Meditation: Do you nourish your faith with prayerful reflection of the word of God? When Nicodemus heard about Jesus' miracles and extraordinary teaching, he decided to meet with him privately, away from the crowds and the public spotlight. Nicodemus was no ordinary Jew. He was a religious ruler and member of the Sanhedrin, which was the supreme court of the Jews, and a teacher of Israel (John 3:10). He was a devout Pharisee who sought to perfectly follow the law of Moses, as prescribed in the Five Books of Moses (Genesis, Exodus, Deuteronomy, Leviticus, and Numbers) and further elaborated in the numerous scribal laws, recorded in the Mishnah and the Talmud.
Nicodemus decided to meet with Jesus at night, possibly for two reasons. He may have been cautious and not ready to publicly associate himself with Jesus since many Pharisees opposed Jesus' teaching and called him a Sabbath breaker. It is also likely that Nicodemus chose the night as the best time for seeking a private and undisturbed conversation with Jesus. The rabbis declared that the best time to study the law was at night after the day's work was completed and the household was at rest. When Nicodemus saw Jesus he addressed him as rabbi (a teacher of God's word and law) and acknowledged that Jesus' teaching came from God.
Jesus' conversation with Nicodemus went to the very heart of the Mosaic law – how can one get right with God and enter God's kingdom? Jesus' answer was brief and startling: "Unless one is born anew, he cannot see God." The new birth which Jesus spoke about was not a physical birth but the beginning of a spiritual birth which is something completely new and radical, and from above, namely from God himself. Jesus said that this rebirth was necessary if one was to enter God's kingdom. Nicodemus thought that to be born again, even spiritually, was impossible. He probably knew too well from experience that anyone who wants to be changed from within, can't accomplish this by oneself. Jesus explained that this change could only come about through the work and action of the Holy Spirit. This rebirth in the Spirit is very real and experiential, like the wind which can be felt and heard while it is visibly unseen to the naked eye.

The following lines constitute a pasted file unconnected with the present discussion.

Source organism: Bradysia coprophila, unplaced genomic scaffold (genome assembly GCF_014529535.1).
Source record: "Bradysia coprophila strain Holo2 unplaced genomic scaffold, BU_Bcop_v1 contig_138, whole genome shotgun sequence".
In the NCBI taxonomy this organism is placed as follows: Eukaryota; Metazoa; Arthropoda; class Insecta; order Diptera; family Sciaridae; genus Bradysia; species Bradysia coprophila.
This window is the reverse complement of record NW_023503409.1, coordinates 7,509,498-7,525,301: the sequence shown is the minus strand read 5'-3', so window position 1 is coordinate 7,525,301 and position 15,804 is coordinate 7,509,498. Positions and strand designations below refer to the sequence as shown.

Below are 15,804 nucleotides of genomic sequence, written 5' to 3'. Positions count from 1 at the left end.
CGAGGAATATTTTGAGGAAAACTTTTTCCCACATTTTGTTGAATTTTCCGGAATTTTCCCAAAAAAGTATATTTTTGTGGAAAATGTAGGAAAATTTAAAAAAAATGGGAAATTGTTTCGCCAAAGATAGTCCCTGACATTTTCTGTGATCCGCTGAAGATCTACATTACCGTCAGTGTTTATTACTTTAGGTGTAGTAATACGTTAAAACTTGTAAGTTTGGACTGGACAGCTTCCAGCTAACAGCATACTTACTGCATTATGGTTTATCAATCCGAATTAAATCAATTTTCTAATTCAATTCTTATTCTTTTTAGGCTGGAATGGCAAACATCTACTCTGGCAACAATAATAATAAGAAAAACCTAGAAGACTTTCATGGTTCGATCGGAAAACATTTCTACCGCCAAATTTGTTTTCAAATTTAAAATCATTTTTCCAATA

What does it mean to be reborn in the Spirit? The new birth which Jesus speaks of is a spiritual birth to a life which is transformed through the power of God. This new life brings us into an experiential relationship with God as his adopted sons and daughters (Romans 6:4; 8:10-11). This new birth is made possible when one is baptized into Christ and receives the gift of the Holy Spirit. God wants to renew all his people in the gift of new life in his Holy Spirit. This new life brings us into God's kingdom and heavenly way of life. we enter into the life and power of God's eternal kingdom
What is the kingdom of God or kingdom of heaven? God's kingdom (his reign) is the abundant eternal life and heavenly power which God shares with those who accept him as the Eternal Father and Author of Life and Ruler of All that he has created. Jesus explains in the prayer he gave to his disciples, what we call the Lord's Prayer or the Our Father, that God's kingdom is that society of men and women who acknowledge God as their Lord and who live according to his will on earth as it is in heaven (Matthew 6:10). To be reborn is to enter that society in which God is honored and obeyed. Those who willingly accept God's rule in their lives become citizens of God's heavenly kingdom and members of God's family – his adopted sons and daughters. And they enter into possession of the life which comes from God himself, an eternal life of love, peace, joy, and freedom from sin, oppression, and corruption. Do you know the joy and freedom of the new birth and abundant life which Jesus Christ has won for you?
"Lord Jesus Christ, you offer us abundant new life and power to live as sons and daughters of God. Renew in me the gift of faith to accept your life-giving word and to cooperate with the transforming power of your Holy Spirit at work in my life. May your kingdom come and your will be done in my life today, tomorow, and always."
This reflection is courtesy of Don Schwager, whose website is located at: http://www.rc.net/wcc/readings/